The White House, President George W. Bush Click to print this document

For Immediate Release
Office of the Press Secretary
September 6, 2001

President Appoints Danforth as Special Envoy to the Sudan
Remarks by the President and Senator John Danforth on Danforth's Appointment as Special Envoy to the Sudan
The Rose Garden

     View the President's Remarks
     Listen to the President's Remarks

     THE PRESIDENT: I'm pleased to announce today my appointment of John Danforth of Missouri as America's envoy for peace in the Sudan. It's my honor to welcome the former United States Senator, his wife Sally, and distinguished guests here to the Rose Garden for this important announcement.

     I am under no illusions:  Jack Danforth has taken on an incredibly difficult assignment.  The degree of difficulty is high.  But this is an issue that is really important.  It is important to this administration, it's important to the world, to bring some sanity to the Sudan.

     I'm honored to be on the stage with our Secretary of State, who is doing a fabulous job for America.  When he speaks, the world listens.  And when he speaks on this subject, the world will listen.

     I'm honored to welcome members of the United States Congress who have taken this issue very seriously.  Thank you all for coming.  And I want to thank members of the diplomatic corps who are here as well.

     For nearly two decades, the government of Sudan has waged a brutal and shameful war against its own people.  And this isn't right, and this must stop.  The government has targeted civilians for violence and terror.  It permits and encourages slavery.  And the responsibility to end the war is on their shoulders.  They must now seek the peace, and we want to help.

     Today, the tragedy in Sudan commands the attention and compassion of the world.  For our part, we're committed to pursuing a just peace, which will spare that land from more years of sorrow.

     We're committed to bringing stability to the Sudan, so that many loving Americans, non-governmental organizations, will be able to perform their duties of love and compassion within that country without fear of reprisal.

     Recently, I appointed a humanitarian envoy, Andrew Natsios, the administrator of USAID, to address the material needs.  Today I take a step further.  By naming a distinguished American, a former United States Senator and ordained minister, a man of enormous respect, the United States will continue to signal to the rest of the world our interest in this subject, our desire to bring governments together to achieve a lasting peace.

     I will repeat what I told Jack in the Oval Office:  our administration is deeply committed -- is deeply committed -- to bringing good folks together, from within our country and the leadership of other nations, to get this issue solved once and for all.  It's a test of the compassion of the world.

     As I said, the degree of difficulty is high.  Jack Danforth brings a realistic assessment to what is possible.  But he also brings a big heart, and enormous amounts of energy, and a great commitment.  And so it is my honor to bring a good man back into government, to take on a difficult yet important assignment.

     Please welcome John Danforth.  (Applause.)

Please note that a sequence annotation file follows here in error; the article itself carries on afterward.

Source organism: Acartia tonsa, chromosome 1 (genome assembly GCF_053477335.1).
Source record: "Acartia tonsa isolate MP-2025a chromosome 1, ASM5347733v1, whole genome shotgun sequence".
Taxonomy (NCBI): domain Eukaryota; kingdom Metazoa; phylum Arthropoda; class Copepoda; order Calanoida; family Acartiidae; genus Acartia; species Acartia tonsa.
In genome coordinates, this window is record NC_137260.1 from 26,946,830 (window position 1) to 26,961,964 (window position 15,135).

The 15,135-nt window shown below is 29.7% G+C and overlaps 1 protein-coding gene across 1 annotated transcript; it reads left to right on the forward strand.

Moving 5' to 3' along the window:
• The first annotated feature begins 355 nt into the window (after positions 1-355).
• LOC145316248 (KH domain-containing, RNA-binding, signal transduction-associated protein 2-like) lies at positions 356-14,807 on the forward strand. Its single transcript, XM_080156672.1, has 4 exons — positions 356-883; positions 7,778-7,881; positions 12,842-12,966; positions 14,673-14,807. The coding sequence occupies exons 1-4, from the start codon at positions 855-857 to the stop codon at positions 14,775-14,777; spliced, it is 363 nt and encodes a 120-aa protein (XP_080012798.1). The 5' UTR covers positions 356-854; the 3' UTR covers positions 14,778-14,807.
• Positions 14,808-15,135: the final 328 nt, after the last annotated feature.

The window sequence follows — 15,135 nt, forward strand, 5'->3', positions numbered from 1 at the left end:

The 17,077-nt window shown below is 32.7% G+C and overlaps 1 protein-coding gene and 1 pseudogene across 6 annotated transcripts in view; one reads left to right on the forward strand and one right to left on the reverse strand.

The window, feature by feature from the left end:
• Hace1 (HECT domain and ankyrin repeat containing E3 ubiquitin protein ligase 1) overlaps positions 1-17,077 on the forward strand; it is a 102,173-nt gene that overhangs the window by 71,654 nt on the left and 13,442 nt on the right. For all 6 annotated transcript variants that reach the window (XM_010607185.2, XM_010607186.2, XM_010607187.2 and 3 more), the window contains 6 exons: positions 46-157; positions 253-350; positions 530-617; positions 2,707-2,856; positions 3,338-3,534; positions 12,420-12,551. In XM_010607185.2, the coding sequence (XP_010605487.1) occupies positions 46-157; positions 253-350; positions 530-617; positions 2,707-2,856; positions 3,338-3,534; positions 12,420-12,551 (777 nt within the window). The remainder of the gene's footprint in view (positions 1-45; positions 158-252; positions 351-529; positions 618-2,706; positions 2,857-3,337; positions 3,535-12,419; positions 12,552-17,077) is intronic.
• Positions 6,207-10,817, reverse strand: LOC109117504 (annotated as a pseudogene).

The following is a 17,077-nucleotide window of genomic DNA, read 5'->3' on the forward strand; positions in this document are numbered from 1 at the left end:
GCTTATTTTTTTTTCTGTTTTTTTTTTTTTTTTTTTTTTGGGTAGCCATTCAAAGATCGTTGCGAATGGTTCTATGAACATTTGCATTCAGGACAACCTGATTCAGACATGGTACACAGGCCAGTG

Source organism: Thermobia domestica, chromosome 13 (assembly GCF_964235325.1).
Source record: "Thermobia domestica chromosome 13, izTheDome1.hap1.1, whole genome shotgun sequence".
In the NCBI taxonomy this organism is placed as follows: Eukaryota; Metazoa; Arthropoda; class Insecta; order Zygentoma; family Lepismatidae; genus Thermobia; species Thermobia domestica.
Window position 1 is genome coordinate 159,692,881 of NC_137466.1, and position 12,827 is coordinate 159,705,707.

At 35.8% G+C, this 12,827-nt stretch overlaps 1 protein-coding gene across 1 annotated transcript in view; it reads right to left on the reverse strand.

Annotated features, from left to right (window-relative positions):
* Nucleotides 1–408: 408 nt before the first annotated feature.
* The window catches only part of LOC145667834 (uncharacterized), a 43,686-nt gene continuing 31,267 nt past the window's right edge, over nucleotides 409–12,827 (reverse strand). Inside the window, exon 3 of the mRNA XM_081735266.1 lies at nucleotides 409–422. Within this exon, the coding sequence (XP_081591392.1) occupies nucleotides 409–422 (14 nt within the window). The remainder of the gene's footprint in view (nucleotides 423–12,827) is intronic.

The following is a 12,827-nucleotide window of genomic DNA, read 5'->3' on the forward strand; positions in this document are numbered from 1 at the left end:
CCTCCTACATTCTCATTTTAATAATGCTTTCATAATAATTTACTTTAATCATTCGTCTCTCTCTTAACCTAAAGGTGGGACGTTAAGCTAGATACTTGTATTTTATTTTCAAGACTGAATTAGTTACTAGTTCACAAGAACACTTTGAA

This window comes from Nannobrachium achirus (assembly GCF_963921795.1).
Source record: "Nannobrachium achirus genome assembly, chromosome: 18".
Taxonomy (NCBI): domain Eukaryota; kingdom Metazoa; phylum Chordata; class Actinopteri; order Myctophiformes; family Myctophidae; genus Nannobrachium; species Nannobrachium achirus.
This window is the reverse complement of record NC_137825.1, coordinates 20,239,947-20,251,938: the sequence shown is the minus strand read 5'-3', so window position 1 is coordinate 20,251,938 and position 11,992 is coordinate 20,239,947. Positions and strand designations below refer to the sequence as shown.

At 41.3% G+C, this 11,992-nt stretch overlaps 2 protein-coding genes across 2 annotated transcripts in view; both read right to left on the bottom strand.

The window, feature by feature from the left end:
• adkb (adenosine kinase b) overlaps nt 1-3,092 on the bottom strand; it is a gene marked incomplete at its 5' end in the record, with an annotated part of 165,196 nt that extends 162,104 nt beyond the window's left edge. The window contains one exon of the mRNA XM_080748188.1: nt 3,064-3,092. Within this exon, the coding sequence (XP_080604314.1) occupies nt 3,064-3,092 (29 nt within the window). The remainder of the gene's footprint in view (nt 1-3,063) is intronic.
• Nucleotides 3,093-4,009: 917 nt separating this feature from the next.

SENATOR DANFORTH:  Thank you.  Mr. President, thank you very much.

     The civil war in Sudan has lasted at least 18 years, and it has caused immense human misery -- the death of two million people, bombing and displacement of civilians, trading in human beings as slaves.  In appointing me special envoy, President Bush has asked me to determine if there is anything useful the U.S. can do to help end the misery in Sudan, in addition to what we are already doing on the humanitarian side.  Even to ask that question is a powerful statement by the President of the values of our country.

     In the past few weeks, I have asked experts on Sudan their views on whether the United States can play a useful role in bringing about peace. Some have frankly told me that the answer is no.  Others have been more hopeful.  I believe, as does the President, that if there is even the chance that we can help the peace process, we should seriously explore the possibility that America can do so.

     While I accept this job with no expertise on Sudan, and I look forward to working with a number of people here today to get their views on the situation, I do have some thoughts that I would like to share with you. First, the possibility of peace depends on the will of combatants, not on the actions of even the best-intentioned outsiders, including the United States.  Perhaps America can encourage peace; we cannot cause it.

     Second, the will of combatants to have peace will be gauged not by their words, but by their actions.  Third, the job of a special envoy is to further peace.  I am prepared to deal constructively with both sides of the conflict, the government of Sudan and the SPLA.  Fourth, the effectiveness of America's efforts for peace in Sudan will depend on our communication and cooperation with other interested countries, including the European Union and countries neighboring Sudan, especially Egypt and Kenya.

     And finally -- and this is very important -- I am not a one-man band, or an independent contractor.  In matters of foreign policy, America should speak with one voice.  A special envoy is not a separate entity.  He should support the normal diplomatic enterprise of the United States, and not supplant it.

     Mr. President, thank you very much.  (Applause.)

                             END                 10:40 A.M. EST

Return to this article at:

Click to print this document